The long-imperiled yet highly-regarded music magazine Paste has folded its print edition, laying off nine of its 12 staffers.

In a note from editor-in-chief Josh Jackson on Paste’s website, the independently run magazine announced that its June/July issue would be its last, shortly after Gawker.com reported the shuttering. The remaining three staffers will oversee the publication’s website.

“Struggles with mounting debt were made public last year when our readers responded with generosity to save the magazine,” Jackson said in the note. “But the prolonged downturn of the ad market has forced a hiatus.”

He added: “Paste, while considering strategic alternatives, is focusing on its digital assets, including PasteMagazine.com.”

The Decatur, Ga.-based magazine bowed its print edition in 2002 after four years online, first as a quarterly, and then as a monthly publication beginning in 2006. Paste packaged every issue with a CD sampler of staffers’ new music picks.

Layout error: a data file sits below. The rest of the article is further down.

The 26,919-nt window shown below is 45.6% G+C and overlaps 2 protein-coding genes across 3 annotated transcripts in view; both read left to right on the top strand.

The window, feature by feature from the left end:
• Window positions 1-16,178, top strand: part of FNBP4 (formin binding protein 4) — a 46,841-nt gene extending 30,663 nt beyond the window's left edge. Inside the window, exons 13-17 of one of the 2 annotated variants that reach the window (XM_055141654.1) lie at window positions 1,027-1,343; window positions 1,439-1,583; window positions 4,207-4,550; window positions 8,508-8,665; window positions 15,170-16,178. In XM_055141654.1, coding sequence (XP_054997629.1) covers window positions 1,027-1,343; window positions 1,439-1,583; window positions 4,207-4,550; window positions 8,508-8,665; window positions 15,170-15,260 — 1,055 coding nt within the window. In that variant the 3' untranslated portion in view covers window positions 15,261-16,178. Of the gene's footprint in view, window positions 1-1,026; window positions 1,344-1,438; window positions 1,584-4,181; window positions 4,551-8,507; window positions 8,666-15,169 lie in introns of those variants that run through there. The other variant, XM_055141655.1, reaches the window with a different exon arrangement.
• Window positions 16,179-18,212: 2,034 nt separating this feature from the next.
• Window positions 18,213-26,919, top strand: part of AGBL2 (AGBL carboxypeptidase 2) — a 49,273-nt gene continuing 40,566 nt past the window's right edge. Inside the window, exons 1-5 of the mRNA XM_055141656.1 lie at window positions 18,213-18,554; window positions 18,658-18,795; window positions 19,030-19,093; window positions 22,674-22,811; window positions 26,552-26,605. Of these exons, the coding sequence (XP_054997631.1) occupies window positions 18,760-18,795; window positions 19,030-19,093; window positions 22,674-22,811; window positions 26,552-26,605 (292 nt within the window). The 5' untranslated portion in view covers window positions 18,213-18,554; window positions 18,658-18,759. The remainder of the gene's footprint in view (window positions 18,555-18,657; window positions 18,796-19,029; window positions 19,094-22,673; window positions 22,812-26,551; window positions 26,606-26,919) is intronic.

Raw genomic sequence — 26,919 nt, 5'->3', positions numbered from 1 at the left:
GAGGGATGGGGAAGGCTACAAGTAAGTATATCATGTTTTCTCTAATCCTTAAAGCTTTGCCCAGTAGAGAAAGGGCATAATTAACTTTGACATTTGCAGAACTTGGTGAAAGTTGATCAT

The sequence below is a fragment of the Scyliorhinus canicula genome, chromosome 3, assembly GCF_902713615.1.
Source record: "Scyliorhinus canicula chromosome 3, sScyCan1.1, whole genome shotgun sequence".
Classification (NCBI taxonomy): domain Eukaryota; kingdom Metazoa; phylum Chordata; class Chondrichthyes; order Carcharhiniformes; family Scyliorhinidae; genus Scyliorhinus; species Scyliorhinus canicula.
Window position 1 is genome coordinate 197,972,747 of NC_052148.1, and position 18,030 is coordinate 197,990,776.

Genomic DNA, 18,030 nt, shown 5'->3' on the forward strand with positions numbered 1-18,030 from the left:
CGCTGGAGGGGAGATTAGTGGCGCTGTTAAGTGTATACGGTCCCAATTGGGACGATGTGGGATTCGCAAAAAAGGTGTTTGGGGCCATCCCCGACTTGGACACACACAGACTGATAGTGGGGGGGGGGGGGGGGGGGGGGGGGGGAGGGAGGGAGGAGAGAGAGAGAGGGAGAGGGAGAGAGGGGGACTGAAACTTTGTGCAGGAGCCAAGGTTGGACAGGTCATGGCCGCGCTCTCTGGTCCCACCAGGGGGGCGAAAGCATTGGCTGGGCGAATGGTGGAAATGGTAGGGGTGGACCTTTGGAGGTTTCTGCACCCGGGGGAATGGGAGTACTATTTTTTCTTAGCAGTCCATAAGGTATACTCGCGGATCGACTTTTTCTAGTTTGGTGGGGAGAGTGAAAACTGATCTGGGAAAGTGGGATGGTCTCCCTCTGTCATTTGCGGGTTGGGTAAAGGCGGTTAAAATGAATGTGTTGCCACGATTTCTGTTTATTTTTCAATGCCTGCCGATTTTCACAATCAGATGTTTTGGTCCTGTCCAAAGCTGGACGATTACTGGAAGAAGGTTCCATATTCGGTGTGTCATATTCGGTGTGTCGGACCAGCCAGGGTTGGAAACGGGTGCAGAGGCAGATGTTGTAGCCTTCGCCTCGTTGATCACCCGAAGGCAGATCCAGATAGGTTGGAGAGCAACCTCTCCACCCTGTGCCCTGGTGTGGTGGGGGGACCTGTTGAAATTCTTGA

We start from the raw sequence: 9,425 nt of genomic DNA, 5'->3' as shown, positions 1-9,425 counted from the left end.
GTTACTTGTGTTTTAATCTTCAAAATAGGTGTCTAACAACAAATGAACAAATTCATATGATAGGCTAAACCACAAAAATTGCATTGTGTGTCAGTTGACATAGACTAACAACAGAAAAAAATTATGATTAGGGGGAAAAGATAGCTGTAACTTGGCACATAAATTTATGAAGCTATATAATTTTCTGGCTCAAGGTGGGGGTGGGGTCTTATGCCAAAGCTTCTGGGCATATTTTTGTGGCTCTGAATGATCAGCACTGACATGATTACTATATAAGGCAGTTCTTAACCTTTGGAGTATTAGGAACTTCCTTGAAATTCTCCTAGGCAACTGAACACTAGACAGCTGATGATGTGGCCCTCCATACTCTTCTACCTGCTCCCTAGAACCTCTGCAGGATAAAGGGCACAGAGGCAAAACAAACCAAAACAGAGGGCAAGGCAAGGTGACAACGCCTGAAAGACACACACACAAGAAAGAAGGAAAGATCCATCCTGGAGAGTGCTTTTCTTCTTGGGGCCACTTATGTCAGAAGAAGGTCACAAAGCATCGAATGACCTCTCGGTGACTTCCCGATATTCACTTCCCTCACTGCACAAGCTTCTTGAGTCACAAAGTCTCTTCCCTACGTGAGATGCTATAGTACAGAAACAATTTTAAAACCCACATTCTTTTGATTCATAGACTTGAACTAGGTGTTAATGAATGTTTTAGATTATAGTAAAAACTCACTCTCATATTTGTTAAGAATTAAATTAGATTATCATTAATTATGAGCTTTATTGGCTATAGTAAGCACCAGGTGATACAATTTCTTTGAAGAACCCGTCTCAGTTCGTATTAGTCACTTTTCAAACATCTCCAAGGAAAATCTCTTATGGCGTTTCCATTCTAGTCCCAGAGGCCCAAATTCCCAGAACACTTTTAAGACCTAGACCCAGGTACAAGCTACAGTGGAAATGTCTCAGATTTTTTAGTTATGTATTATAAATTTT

The publication had suffered financial troubles before, and in 2007 revamped its subscription policies in the model of Radiohead’s “In Rainbows” album release — allowing readers to determine their own subscription price and swelling its subscriber base in the process. In 2009, editors publicly solicited donations to keep Paste afloat, raising $275,000.

According to the magazine, Paste’s circulation was slightly above 200,000, and its website averaged 1.2 million pageviews per month. Paste was named magazine of the year three consecutive times by the PLUG Independent Music Awards, and was twice nominated for a National Magazine Award.